may help into better underline the mechanism behind its efficacy.
Disclosure statement
R.F. and S.E. serve as a consultant for Giuliani S.p.A. P.D. and M.B.
are employed by Giuliani S.p.A.
This study was supported by Giuliani SpA.
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... To overcome these limitations, researchers have turned to the use of bioactive peptides obtained through the application of modern biotechnology techniques. These peptides mimic the activities of platelet growth factors, have an efficacy similar to PRP treatment and can be easily included in a topical [16,17] or, in the near future, injectable formulation. More recently, the involvement of microbiota has been reported in hair growth disorders, in AA in particular [18][19][20], and the usefulness of microbial metabolites, referred to as postbiotics, has been suggested [21]. ...
... Grading of the overall improvement in the subjects in group 1 and 2, respectively, is reported in Table 5. In group 1, 47.50% of subjects achieved a complete regression (A5) and, in line with results from previous studies [16], 13.75% achieved a partial regression (A3); only 6.25% of subjects in group 1 reported no response at all (Table 5). In contrast, only 5% of the subjects in group 2 reported a complete regression (Table 5). ...
... Of the 160 subjects enrolled in the study, a significant improvement in hair regrowth was recorded in the majority of the 80 subjects treated with the active product. These results are in line with those from our previous studies in which we demonstrated the efficacy of a pool of peptides derived by biotechnology that mimic platelet growth factors in AA [16] and AGA [17]. These peptides include copper tripeptide-1, oligopeptide-20, acetyl decapeptide-3 and octapeptide-2. ...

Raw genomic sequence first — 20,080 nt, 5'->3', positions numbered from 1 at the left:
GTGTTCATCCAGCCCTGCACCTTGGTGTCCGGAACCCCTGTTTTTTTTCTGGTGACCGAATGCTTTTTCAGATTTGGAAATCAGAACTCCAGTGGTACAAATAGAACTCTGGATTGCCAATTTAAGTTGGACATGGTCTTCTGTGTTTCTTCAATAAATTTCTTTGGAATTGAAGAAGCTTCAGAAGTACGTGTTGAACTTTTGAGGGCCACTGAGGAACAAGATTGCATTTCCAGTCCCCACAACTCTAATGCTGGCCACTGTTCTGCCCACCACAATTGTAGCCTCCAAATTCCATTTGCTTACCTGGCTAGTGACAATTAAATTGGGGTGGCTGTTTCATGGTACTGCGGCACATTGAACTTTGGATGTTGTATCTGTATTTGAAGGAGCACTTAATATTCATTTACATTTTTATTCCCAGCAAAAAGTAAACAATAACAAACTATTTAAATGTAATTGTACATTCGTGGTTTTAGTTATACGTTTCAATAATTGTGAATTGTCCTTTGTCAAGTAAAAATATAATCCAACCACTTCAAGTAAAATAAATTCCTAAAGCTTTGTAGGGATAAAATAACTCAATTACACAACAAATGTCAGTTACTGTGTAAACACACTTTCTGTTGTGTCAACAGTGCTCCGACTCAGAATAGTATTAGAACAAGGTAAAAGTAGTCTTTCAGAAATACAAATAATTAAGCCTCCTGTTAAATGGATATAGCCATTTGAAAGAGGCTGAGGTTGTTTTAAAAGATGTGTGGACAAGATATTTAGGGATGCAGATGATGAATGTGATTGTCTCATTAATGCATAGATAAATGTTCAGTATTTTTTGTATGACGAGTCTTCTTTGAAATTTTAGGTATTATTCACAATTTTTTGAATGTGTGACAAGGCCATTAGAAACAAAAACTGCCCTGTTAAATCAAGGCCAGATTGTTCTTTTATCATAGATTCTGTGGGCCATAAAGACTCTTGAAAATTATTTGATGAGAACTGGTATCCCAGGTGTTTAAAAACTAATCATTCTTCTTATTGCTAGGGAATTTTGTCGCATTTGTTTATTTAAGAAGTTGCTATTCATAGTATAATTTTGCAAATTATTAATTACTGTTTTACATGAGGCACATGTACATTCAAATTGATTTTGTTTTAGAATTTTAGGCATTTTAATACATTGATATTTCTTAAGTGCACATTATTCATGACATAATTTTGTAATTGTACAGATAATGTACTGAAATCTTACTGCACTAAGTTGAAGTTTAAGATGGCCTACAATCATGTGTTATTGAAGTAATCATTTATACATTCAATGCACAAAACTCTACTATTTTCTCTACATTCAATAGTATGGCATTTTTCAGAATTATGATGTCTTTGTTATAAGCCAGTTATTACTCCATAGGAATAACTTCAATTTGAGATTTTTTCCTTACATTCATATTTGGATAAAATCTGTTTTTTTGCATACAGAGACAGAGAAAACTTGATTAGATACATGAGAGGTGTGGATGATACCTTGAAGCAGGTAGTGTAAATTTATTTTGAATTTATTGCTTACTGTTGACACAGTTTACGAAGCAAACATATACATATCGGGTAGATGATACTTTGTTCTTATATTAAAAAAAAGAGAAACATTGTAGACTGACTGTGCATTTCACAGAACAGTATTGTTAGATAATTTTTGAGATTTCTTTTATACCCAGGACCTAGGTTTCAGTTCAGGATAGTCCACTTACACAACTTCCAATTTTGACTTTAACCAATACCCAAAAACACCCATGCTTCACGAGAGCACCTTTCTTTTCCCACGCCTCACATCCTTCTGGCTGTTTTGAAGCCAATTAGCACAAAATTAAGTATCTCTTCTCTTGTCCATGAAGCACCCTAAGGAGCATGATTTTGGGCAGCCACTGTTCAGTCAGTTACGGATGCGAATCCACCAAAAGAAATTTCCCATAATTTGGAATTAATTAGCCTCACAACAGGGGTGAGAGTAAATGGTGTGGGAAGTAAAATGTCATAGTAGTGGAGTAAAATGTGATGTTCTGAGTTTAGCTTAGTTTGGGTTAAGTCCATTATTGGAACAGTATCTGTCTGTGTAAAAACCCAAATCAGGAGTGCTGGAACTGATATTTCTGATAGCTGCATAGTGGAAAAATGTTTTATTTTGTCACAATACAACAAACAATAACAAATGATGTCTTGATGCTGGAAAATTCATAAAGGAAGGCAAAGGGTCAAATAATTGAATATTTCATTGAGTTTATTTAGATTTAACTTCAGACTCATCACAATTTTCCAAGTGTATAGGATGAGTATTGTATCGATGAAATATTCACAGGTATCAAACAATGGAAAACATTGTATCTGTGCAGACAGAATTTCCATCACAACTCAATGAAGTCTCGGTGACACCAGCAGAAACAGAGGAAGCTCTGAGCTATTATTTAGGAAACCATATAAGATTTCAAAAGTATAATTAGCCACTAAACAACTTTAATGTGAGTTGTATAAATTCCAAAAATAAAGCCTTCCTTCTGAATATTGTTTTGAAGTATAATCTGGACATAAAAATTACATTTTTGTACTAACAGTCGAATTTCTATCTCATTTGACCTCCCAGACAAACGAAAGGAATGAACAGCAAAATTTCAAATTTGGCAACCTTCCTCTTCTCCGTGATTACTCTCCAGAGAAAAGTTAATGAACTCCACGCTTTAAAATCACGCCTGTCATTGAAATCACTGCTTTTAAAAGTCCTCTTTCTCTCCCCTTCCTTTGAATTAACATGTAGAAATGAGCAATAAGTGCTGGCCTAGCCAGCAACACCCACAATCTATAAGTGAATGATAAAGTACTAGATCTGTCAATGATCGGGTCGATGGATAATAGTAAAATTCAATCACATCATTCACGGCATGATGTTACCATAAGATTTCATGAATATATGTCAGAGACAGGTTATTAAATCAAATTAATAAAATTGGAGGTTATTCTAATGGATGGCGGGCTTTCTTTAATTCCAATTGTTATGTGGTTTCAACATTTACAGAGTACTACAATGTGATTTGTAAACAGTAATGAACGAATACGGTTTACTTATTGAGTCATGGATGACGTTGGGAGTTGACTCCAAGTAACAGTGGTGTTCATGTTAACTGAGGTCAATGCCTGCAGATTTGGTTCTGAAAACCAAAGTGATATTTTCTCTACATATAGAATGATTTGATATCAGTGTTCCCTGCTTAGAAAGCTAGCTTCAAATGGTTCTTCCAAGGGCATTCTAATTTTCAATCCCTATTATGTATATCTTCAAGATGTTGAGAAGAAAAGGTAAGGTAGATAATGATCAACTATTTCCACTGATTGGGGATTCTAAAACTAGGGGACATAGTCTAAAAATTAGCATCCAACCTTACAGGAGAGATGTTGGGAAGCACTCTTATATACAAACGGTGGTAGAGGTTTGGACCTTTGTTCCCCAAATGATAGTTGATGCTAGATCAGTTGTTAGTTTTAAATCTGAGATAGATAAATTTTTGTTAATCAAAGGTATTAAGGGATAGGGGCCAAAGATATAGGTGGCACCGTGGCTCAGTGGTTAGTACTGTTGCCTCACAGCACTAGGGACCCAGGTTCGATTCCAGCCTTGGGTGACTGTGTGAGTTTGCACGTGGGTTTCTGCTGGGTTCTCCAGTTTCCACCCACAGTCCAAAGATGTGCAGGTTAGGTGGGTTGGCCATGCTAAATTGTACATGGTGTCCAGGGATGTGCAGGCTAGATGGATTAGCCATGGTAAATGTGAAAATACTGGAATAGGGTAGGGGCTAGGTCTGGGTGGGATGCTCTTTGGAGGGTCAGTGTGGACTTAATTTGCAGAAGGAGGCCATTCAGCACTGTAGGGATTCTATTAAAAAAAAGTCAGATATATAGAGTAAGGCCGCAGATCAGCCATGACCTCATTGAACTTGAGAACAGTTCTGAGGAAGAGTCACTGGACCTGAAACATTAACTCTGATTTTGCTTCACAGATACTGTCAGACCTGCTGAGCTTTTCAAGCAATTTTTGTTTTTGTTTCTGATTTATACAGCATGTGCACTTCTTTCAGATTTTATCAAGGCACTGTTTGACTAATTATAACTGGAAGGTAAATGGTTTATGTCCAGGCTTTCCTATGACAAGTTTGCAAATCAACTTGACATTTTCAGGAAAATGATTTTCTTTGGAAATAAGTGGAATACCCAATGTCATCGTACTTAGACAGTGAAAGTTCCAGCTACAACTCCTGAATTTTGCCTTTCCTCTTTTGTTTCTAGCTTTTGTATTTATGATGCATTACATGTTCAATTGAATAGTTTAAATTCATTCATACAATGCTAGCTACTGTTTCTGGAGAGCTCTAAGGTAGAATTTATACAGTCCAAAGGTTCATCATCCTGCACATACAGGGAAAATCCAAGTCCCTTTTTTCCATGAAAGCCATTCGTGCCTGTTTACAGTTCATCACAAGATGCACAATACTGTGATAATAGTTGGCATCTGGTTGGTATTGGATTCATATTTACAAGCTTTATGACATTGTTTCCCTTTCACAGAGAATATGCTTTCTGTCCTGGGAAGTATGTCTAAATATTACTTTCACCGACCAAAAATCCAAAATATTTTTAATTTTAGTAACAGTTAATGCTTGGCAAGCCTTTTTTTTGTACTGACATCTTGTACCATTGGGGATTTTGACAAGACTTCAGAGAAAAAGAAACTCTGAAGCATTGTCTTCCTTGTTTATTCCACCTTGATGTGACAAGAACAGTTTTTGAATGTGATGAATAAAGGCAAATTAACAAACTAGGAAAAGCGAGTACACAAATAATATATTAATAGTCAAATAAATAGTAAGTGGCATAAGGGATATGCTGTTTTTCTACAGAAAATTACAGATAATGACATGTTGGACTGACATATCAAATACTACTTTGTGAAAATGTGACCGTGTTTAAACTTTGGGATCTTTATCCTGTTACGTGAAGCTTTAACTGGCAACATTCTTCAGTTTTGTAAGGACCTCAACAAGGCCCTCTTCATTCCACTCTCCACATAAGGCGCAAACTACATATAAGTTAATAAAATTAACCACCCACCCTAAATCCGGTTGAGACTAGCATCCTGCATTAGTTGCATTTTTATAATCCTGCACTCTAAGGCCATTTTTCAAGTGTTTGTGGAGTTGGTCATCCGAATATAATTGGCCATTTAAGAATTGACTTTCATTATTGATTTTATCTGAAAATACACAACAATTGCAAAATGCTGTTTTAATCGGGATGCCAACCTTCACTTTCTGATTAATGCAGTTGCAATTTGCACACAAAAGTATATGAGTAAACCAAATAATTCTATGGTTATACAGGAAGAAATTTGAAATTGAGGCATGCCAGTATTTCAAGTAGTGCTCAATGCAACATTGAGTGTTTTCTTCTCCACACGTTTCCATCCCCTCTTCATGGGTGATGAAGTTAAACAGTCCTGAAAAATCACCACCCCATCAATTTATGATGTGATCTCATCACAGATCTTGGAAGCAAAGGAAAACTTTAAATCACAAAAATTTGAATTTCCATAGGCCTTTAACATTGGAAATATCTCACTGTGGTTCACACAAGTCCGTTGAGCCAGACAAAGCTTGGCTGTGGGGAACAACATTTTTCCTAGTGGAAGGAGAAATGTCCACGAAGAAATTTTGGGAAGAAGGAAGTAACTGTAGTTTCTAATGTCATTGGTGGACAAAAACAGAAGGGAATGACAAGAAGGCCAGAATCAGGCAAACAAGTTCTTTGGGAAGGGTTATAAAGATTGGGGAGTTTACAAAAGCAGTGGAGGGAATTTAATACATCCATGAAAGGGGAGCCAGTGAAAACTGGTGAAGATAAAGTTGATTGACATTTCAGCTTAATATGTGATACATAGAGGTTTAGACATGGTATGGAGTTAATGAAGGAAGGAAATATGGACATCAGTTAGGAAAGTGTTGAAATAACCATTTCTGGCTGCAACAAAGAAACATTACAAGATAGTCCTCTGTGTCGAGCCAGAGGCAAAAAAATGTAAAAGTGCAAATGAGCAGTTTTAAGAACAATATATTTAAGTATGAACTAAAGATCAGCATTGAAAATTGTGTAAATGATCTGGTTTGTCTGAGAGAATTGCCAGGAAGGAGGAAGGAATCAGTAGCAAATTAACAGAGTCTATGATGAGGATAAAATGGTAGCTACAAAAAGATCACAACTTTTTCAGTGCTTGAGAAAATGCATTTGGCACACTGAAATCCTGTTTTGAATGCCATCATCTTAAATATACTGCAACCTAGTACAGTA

IntroductionAlopecia areata (AA), also known as ‘area Celsi’, is the second most common form of hair loss affecting the scalp. Newly proposed treatments for AA include low-level light therapy, biologics such as Janus kinase inhibitors and autologous platelet-rich plasma (PRP), which is a well-known “elixir” for hair growth. Bioactive peptides developed through biotechnological applications have been used to overcome the limitations of PRP. More recently, the involvement of microbiota in hair growth disorders, in AA in particular, has been reported, and the usefulness of microbial metabolites, i.e. postbiotics, has been suggested.Methods This study was a randomized double-blinded parallel-group study in which 160 persons of both sexes affected by AA and aged between 18 and 60 years were enrolled. The subjects were randomly assigned to a treatment group (group 1), receiving the TR-PRP plus-Celsi cosmetic product, and a placebo group (group 2). The SALT (Severity of Alopecia Tool) score was determined in both groups at baseline and after 2 and 3 months of treatment, and the results compared between groups.ResultsThe subjects in group 1 showed a significant change from baseline in SALT score at 2 months of treatment (61.04% ± 3.45%; p < 0.0001), with a further improvement at the end of treatment (3 months) (69.56% ± 4.32%; p < 0.0001). No significant changes from baseline were reported for the subjects in group 2 (T1: 26.45% ± 3.64%; T3: 27.63% ± 7.61%).Conclusions The results of this study provide further proof of the efficacy of bioactive peptides that mimick the growth factors present in PRP in subjects affected by AA. They also add to our knowledge of the link between microbiota and hair growth disorders, emphasizing the importance of studies on the microbial community and microbial metabolites as a novel therapeutic approach.